Thousands of computer users across the globe scrambled to reboot on Wednesday as calls grew to step up defences after a fresh wave of ransomware cyberattacks spread from Ukraine and Russia worldwide.
The virus, which demanded a payment worth $300 as it locked up files at companies and government agencies including the Chernobyl nuclear site, was reminiscent of the WannaCry ransomware that swept the world last month, hitting more than 200,000 users in more than 150 countries.
The new attack appeared much smaller in scale, with global cybersecurity firm Kaspersky Lab estimating the number of victims at 2,000, however.
There was no immediate indication of who was responsible.
The director of European police agency Europol, Rob Wainwright, said there were “clear similarities” with the WannaCry incident but warned that there were also “indications of a more sophisticated attack capability intended to exploit a range of vulnerabilities”.
Some IT specialists identified the newcomer as “Petrwrap”, a modified version of ransomware called Petya which circulated last year. But Kaspersky described it as a new form of ransomware.
And after a fresh cyberattack challenged security worldwide for the second time in just a few months there were international demands for greater focus on battling the issue.
Nato chief Jens Stoltenberg said the situation “underlines the importance of strengthening our cyber defences” as he warned hacking attacks could potentially trigger the US-led bloc’s mutual defence commitment.
Meanwhile, Kremlin spokesman Dmitry Peskov said the incident proves Russian demands for “cooperation” were justified as “no country can now effectively deal with the cyber-threat alone”.
In Ukraine, where the attacks were first reported and appeared most severe, the government said the attack had been halted by Wednesday morning, but key organisations were still reporting problems.
Despite the assurances, employees at the Chernobyl nuclear site were continuing to use hand-held Geiger counters to measure radiation levels after the monitoring system was shut down by the hack.
Online arrivals and departures information for Kiev’s main Boryspil airport also remained down, but its director said the hub was otherwise fully operational.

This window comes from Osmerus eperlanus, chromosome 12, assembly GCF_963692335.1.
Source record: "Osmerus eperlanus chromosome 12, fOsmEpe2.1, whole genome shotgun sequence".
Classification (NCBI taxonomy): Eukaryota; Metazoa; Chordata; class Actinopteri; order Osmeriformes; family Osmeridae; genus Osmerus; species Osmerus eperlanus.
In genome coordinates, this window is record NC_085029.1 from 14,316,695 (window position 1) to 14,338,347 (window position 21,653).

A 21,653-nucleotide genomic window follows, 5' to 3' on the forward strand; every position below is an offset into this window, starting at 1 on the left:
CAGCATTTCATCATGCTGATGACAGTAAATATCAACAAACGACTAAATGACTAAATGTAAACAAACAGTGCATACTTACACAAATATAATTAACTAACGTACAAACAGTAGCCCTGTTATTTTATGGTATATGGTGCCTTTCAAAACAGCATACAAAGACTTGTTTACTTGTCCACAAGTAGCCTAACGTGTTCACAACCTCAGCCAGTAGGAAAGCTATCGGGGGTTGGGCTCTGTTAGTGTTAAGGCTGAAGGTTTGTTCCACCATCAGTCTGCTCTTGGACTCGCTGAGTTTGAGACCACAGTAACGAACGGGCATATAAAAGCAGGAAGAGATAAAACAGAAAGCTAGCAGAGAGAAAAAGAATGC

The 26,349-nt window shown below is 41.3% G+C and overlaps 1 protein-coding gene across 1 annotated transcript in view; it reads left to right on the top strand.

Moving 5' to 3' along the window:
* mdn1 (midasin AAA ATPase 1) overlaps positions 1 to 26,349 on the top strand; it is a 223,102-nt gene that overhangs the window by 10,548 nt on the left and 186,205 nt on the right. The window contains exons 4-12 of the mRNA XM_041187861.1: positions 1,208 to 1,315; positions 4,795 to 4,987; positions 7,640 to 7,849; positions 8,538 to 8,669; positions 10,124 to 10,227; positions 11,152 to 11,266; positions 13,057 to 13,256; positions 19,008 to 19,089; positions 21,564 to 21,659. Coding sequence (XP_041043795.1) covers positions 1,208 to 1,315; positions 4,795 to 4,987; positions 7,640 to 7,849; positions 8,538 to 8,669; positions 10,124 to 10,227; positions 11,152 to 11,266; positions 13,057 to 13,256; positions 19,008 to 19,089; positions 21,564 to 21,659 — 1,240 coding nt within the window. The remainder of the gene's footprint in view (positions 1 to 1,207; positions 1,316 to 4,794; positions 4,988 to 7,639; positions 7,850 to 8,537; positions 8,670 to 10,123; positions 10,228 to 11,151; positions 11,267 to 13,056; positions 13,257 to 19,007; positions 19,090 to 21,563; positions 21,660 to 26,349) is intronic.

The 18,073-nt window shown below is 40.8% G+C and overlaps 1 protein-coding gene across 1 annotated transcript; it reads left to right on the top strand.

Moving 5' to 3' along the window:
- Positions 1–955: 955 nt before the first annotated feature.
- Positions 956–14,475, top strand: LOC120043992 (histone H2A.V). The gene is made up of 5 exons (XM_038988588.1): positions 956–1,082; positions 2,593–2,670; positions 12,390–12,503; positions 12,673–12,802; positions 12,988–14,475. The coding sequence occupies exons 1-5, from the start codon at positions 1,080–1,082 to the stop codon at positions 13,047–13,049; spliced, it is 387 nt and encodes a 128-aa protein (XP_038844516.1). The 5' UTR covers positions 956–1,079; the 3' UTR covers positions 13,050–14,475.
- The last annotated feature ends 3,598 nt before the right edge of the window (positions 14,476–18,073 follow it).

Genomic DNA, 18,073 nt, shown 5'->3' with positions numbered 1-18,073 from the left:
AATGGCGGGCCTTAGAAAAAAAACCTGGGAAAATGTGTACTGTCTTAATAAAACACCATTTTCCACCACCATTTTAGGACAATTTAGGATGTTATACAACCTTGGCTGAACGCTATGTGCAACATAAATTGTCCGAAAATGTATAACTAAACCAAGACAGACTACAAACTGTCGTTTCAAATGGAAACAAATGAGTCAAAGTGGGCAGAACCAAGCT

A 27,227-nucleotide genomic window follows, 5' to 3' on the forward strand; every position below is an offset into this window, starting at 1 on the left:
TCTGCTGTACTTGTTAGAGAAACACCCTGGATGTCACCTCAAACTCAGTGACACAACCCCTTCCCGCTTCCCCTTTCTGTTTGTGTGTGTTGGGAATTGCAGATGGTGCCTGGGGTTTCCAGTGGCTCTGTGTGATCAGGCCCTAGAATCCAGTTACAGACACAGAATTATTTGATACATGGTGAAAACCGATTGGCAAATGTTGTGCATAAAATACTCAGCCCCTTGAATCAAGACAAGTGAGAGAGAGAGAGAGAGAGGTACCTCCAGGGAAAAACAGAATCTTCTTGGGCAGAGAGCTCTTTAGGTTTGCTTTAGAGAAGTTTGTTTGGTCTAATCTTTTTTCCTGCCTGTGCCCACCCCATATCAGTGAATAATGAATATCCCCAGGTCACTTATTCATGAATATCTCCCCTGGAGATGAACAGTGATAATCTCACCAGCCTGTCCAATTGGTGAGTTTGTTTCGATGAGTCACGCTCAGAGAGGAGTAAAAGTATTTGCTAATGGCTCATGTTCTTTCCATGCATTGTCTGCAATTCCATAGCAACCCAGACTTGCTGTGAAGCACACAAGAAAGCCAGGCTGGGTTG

Meanwhile, systems at the major lender Oschadbank still appeared crippled, while a delivery service and energy supplier said they were also facing some difficulties.
The attacks started on Tuesday at around 2pm in Kiev (1100 GMT) and quickly spread to about 80 companies in Ukraine and Russia, said cybersecurity company Group IB.
In Russia, major companies including the oil giant Rosneft said they had suffered cyberattacks at roughly the same time.
Later, multinationals in Western Europe and the United States reported that they too had been hit by the virus.
Among the companies reporting problems were global shipping firm Maersk, British advertising giant WPP, French industrial group Saint-Gobain and US pharmaceutical group Merck.
India’s government said operations at a terminal at the country’s largest container port in Mumbai, run by Maersk, were disrupted.
In the Netherlands one of Europe’s largest container terminals at Rotterdam was forced to switch to manual operations Wednesday due to the attack.
Security specialists said the cyberattacks on Tuesday exploited an already patched vulnerability in Windows software and appeared to have focused on Ukraine as a primary target.
The malware that, once in a computer, locked away data from users who were then told to pay, bore resemblances to the recent WannaCry attack. US software titan Microsoft also called the latest virus ransomware.
“Our initial analysis found that the ransomware uses multiple techniques to spread, including one which was addressed by a security update previously provided for all platforms from Windows XP to Windows 10 (MS17-010),” a Microsoft spokesperson told AFP.
After the WannaCry scourge in May, Microsoft urged users to protect machines with the MS17-010 patch.
The flaw — and the means to exploit it — had previously been disclosed in pirated documents about cyber weapons at the US National Security Agency.